President Obama wants to end the National Security Agency’s (NSA) bulk collection of records about Americans’ phone calls, according to the New York Times.
The newspaper reported late on Monday that Obama’s planned legislative proposal, expected to be announced in coming days, would move the controversial phone records database out of the spy agency’s hands. Instead, the records would remain with the phone companies, and government agents would be able to obtain information about specific phone numbers with an order from the Foreign Intelligence Surveillance Court.
A senior administration official told The Hill in an emailed statement that the president is planning to “put forward a sound approach to ensuring the government no longer collects or holds this data, but still ensures that the government has access to the information it needs to meet the national security needs his team has identified.”
A White House spokesman declined comment Monday on the reported plans.
The NSA’s phone records collection program, which gathers details about the numbers dialed, length and frequency of people’s calls but not the content of their conversations, was the most controversial program revealed in documents from former NSA contractor Edward Snowden.
Since the program came to light last summer, civil liberties groups and lawmakers from both parties have called for an overhaul to limit the government’s ability to snoop on Americans.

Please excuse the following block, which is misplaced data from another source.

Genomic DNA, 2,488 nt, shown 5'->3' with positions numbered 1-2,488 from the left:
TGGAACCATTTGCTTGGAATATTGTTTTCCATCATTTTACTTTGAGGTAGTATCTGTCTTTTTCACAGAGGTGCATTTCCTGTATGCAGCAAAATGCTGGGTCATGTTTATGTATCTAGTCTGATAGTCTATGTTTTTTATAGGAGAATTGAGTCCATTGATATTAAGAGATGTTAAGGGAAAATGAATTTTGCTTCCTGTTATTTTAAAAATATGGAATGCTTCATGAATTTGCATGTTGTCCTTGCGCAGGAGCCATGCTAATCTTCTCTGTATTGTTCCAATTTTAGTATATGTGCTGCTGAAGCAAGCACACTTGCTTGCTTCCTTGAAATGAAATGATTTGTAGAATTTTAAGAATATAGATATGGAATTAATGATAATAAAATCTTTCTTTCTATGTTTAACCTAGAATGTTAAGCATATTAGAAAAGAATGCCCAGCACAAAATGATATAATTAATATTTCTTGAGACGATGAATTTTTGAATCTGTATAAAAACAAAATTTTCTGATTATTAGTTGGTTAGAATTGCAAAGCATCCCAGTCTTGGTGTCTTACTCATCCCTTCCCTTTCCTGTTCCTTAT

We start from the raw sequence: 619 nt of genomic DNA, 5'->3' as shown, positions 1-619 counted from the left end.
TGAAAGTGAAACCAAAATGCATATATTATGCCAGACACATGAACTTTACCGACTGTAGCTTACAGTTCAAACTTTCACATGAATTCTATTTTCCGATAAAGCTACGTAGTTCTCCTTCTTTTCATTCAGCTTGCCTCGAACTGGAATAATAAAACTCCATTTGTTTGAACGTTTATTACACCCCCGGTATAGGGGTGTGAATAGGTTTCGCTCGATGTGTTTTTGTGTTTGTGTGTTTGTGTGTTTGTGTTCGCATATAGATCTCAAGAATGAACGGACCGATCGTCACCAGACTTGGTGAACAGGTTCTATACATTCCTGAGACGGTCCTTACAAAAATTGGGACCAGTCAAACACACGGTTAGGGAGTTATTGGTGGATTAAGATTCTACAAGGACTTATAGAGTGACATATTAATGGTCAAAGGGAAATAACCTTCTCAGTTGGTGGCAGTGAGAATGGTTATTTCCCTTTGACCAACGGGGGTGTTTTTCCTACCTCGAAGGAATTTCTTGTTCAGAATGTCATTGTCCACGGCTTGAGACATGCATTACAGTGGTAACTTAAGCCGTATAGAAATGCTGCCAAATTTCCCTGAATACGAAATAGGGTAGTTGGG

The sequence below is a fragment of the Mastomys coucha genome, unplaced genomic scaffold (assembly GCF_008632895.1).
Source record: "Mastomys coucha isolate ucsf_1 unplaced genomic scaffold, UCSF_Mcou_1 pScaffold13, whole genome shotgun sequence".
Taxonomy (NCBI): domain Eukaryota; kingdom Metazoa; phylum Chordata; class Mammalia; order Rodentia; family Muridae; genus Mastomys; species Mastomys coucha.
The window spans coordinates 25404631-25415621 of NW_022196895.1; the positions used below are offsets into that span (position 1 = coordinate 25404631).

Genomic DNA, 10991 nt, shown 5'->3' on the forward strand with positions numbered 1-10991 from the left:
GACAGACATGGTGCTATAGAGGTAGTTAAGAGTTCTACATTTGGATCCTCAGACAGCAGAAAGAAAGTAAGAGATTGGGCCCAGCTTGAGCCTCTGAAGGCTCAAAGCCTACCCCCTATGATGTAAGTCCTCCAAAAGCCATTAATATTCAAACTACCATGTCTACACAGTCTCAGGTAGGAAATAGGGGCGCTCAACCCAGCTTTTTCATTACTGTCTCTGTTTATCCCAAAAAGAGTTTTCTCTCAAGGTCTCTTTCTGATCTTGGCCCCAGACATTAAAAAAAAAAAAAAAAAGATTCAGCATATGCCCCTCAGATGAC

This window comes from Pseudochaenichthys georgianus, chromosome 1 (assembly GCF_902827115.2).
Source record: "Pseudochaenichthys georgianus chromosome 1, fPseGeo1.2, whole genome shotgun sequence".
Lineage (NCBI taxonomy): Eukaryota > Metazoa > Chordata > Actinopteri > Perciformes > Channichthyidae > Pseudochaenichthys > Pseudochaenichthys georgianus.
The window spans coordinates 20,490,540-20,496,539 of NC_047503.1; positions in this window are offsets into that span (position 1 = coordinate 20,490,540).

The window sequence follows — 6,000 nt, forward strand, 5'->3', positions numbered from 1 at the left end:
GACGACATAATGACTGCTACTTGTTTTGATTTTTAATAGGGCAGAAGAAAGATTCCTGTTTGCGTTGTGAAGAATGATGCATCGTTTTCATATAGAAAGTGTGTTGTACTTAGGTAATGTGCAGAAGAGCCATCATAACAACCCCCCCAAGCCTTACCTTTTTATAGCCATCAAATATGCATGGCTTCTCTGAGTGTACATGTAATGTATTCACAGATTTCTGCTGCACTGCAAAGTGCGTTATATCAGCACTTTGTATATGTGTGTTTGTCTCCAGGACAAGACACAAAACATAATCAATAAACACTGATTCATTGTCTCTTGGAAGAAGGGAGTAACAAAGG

Defenders of the program in Congress and the administration have said that it has been critical in combatting terrorism.
In January, Obama outlined a handful of reforms to the NSA, including limits to agents' ability to search the records and new civil liberties protections on the secretive Foreign Intelligence Surveillance Court, which authorizes the NSA programs. He also ordered Attorney General Eric HolderEric H. HolderHouse Dem calls out Uber over sexism allegations Ellison holds edge in DNC race survey Democrats face fierce urgency of 2018 MORE and top intelligence agency leaders to develop additional reforms by March 28, when the phone metadata program will come up for reauthorization by the surveillance court.
Until those new reforms are passed by Congress, Obama has directed the administration to renew the existing program, the senior administration official said.
The report about Obama’s planned reforms to the NSA comes hours before leaders of the House Intelligence Committee are scheduled to unveil legislation of their own to reform the NSA.
Like the White House plan, the proposal from committee Chairman Mike Rogers (R-Mich.) and Rep. Dutch Ruppersberger (D-Md.), the panel’s ranking member, is expected to call for the phone data to remain in phone companies’ hands. The two are scheduled to unveil their legislation Tuesday morning.
--This report was updated on Tuesday at 6:51 a.m.